“For most women, to let die is not against their natures, it is only against their training.”Clarissa Pinkola Estes, Women Who Run With the Wolves, 120
When I was young, I examined the blue veins that spread under my grandmother’s pink, brown, and white splotched skin and traced her exposed metacarpal bones with my index finger. Those old hands rubbed my back while she sang love songs to me in her shaking voice. I would play with the folds of velvety skin on her cheeks and neck; that beautiful old woman.
My grandmother’s hands are colorful: pink, purple, blue, white, red, black, and brown. Her white hairs glisten in the sun and her gentle hands cling to someone’s arm as she slowly walks. She used to be young with fewer colors and wrinkles on her skin. More flesh on her bones. But I don’t know that woman, that girl she remembers, all I know is my wrinkly, wise, wonderful Grandma.
Paradoxically, I’m afraid of looking old. I buy hopeful adjectives that are magically infused into serums, toners, and creams that I know don’t work: illuminating, resurfacing, age-defying. When I smile, my eyes crinkle and when I concentrate, my eyebrows squeeze together – no number of adjectives will resurface my wrinkles. I’ve been young, now I’m growing old and shaving my lip and peeing my pants; chasing my mom through time like she chases her mother, my colorful grandmother.
Wrinkles are the writings of time, teaching us to let things die; teaching us to see our stories and let our younger selves die. I remember my mom pulling her skin back to her scalp, smoothing out her wrinkles, or saying “you’re giving me grey hairs,” like it was a bad thing. But I loved how her white strands reflected the sunlight like diamonds hidden in her muddy hair. It meant she was still alive.
Plump skin rolls around my daughter’s thighs and neck as she skips and twirls through life. My greatest hope for her is to live, to grow, to become old and wrinkled and slow. She already traces the purple veins that bulge from my dry-skinned hand like a map of the desert and knows the wrinkles on my face when I smile. The wrinkles that teach her about life and story and death. She wants to grow old with me, too. Aging doesn’t happen to everyone, but death does. My daughter’s smile reminds me that I do want to get old and my grandmother’s smile reminds me of that too.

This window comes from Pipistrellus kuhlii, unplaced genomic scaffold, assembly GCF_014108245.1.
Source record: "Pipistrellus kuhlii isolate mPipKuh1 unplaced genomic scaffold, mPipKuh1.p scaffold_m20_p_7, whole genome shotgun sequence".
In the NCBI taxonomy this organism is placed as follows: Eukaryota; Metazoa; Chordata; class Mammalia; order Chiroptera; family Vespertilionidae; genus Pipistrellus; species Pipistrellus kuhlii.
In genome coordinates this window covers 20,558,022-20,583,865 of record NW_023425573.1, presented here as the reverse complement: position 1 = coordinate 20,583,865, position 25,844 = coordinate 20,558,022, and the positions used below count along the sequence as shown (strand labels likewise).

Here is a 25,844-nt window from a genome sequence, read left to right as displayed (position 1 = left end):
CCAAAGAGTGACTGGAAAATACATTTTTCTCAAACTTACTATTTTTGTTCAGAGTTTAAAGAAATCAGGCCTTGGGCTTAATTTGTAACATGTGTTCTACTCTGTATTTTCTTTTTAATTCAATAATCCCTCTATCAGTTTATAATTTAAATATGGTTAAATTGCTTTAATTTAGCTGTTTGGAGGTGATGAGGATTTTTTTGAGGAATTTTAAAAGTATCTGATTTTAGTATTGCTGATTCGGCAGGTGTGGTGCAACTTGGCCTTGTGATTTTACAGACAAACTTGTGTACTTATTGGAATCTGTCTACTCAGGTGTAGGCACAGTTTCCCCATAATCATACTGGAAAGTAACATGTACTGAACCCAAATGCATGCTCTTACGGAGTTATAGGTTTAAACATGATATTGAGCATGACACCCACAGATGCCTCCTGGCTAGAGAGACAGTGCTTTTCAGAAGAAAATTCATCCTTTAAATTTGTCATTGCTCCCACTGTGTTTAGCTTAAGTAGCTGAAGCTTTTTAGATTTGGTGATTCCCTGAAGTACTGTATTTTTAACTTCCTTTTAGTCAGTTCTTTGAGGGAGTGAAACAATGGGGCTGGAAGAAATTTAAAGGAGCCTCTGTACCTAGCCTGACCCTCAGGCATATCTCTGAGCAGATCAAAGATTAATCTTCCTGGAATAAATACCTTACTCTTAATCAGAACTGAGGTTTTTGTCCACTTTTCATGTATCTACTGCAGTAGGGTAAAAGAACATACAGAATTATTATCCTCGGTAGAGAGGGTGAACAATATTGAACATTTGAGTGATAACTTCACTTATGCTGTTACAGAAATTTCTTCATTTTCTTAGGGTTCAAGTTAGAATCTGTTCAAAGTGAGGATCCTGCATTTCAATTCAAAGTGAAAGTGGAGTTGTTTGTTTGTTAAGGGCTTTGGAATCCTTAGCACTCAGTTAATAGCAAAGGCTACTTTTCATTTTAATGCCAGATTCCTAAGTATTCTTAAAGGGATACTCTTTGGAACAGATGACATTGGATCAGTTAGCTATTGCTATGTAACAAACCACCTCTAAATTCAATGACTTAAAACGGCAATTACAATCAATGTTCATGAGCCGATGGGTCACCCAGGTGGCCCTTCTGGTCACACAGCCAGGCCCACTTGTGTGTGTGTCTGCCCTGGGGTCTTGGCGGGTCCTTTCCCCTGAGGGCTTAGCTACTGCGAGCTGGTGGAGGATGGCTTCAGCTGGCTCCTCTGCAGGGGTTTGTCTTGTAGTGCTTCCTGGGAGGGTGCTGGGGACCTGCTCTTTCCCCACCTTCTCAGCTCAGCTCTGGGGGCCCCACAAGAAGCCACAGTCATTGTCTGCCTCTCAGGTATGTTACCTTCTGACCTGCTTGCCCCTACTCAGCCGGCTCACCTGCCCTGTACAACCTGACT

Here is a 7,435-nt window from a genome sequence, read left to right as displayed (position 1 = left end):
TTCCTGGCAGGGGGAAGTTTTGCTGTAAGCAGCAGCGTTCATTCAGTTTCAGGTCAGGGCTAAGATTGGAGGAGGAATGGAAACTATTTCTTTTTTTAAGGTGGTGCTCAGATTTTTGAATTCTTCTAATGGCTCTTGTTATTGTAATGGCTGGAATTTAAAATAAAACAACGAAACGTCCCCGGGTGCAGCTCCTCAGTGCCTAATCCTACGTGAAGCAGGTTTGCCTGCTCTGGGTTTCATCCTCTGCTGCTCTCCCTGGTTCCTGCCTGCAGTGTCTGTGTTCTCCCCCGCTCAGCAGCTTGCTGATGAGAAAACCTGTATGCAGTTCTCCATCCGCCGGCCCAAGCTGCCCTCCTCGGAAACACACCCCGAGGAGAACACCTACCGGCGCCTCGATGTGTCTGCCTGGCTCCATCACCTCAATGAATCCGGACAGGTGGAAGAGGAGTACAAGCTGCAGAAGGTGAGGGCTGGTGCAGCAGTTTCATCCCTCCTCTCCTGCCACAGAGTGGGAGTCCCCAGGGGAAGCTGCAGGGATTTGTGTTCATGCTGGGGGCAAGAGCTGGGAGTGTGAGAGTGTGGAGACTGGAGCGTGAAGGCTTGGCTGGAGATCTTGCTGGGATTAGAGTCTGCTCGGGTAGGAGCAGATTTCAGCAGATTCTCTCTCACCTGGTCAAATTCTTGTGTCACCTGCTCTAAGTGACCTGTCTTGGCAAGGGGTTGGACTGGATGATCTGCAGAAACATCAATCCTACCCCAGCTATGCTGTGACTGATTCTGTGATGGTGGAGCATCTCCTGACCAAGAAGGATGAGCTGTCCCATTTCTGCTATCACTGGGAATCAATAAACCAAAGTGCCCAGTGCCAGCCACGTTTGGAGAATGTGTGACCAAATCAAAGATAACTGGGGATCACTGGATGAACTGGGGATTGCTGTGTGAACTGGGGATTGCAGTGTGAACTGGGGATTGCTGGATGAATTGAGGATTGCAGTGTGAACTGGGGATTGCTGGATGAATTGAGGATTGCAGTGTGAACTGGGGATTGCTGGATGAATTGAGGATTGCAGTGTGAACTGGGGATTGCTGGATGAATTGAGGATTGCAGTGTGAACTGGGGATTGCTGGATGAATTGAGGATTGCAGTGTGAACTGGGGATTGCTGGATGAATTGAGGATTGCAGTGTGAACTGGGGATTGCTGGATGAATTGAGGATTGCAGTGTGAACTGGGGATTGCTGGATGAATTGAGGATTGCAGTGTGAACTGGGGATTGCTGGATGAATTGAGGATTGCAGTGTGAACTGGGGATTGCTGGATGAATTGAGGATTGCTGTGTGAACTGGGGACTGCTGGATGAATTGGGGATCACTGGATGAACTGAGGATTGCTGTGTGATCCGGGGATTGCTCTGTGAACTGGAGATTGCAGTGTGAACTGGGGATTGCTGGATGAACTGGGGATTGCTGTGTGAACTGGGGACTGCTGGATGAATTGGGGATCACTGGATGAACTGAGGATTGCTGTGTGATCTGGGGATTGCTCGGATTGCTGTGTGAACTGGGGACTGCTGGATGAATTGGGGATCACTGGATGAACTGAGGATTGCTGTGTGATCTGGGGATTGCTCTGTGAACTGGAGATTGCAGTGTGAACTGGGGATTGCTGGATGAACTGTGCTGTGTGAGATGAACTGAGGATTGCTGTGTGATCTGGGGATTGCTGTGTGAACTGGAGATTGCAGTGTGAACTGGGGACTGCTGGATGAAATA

My grandmother had just returned from Cambodia, her third senior service mission, when she laid back in a dentist’s chair for the first time in 18 months and accidentally forgot who she was.
“Good news, you don’t have any cavities,” the dentist said before adding, “I’m curious why you haven’t ever had braces?”
“Oh,” my grandmother said, “I just never thought about it, I guess.”
“I don’t see teeth this terrible anymore,” the stranger said, “You should have gotten braces sooner, but I will recommend some really great orthodontists to you.”
When my grandfather drove her home, my grandmother was unsmiling and small. Surprised, my grandfather assumed she had cavities that needed filling. But she said no. Pain? No, she said. For days my grandmother didn’t smile. Her usual sunshine self was snuffed with humiliation.
Finally, my grandmother wept the story into the room as she hid her mouth from her spouse of fifty years.
“Why have I never thought about my teeth?” she cried, “I should have gotten braces years ago. I’m so embarrassed.”
My grandpa reached across the bed and held his old wife in his aged arms.
“Your smile is beautiful,” he said.
“No. It’s not. My teeth are so crooked. The dentist was right,” she said.
Holding my grandmother’s face in his hands, forcing her to look him in the eyes, he said, “No. He was not.” Tears traced the wrinkles down his face, too. “Everyone looks at your smile and sees your love. Think of the way our grandchildren’s faces light up when they see you. All they see is you, their grandmother, who smiles every time she sees them. All they want is you. Your teeth are crooked, and I love them. All I want is you.”
All I want is wrinkly, saggy, crooked teethed you. Because there is more to being human than attempting to erase time and stories from our bodies. So much more.
That dentist was wrong – my grandma’s smile is the most beautiful, old, imperfect thing that lights up the faces of those who know her. That dentist, like myself so often, was distracted by the artificial and aesthetic current ideal. He didn’t see the cleft palate she was born with, the years of occupational therapy that taught her to talk when she was five, the life within her glowing crooked smile. The dentist was distracted by cultural perfection and missed the deep history of her overlapping teeth; “fix it,” he thought, instead of witnessing the story written on her body.
My daughter is young with her fleshy plumpness, my grandmother is old with her saggy exposed colorfulness, and my mom and I are sliding somewhere in between – all of us imprinting our lives onto our bodies. Mary Oliver, in her poem “The Summer Day,” asks, tell me, what is it you plan to do with your one wild and precious life? My grandmother chooses to smile. I long to hold the stories of women in my hands; not with the regimen of distracting participial adjectives, but with flesh and wrinkles and veins, with my body just the way it is right now because it will change tomorrow – teaching me to accept what is coming.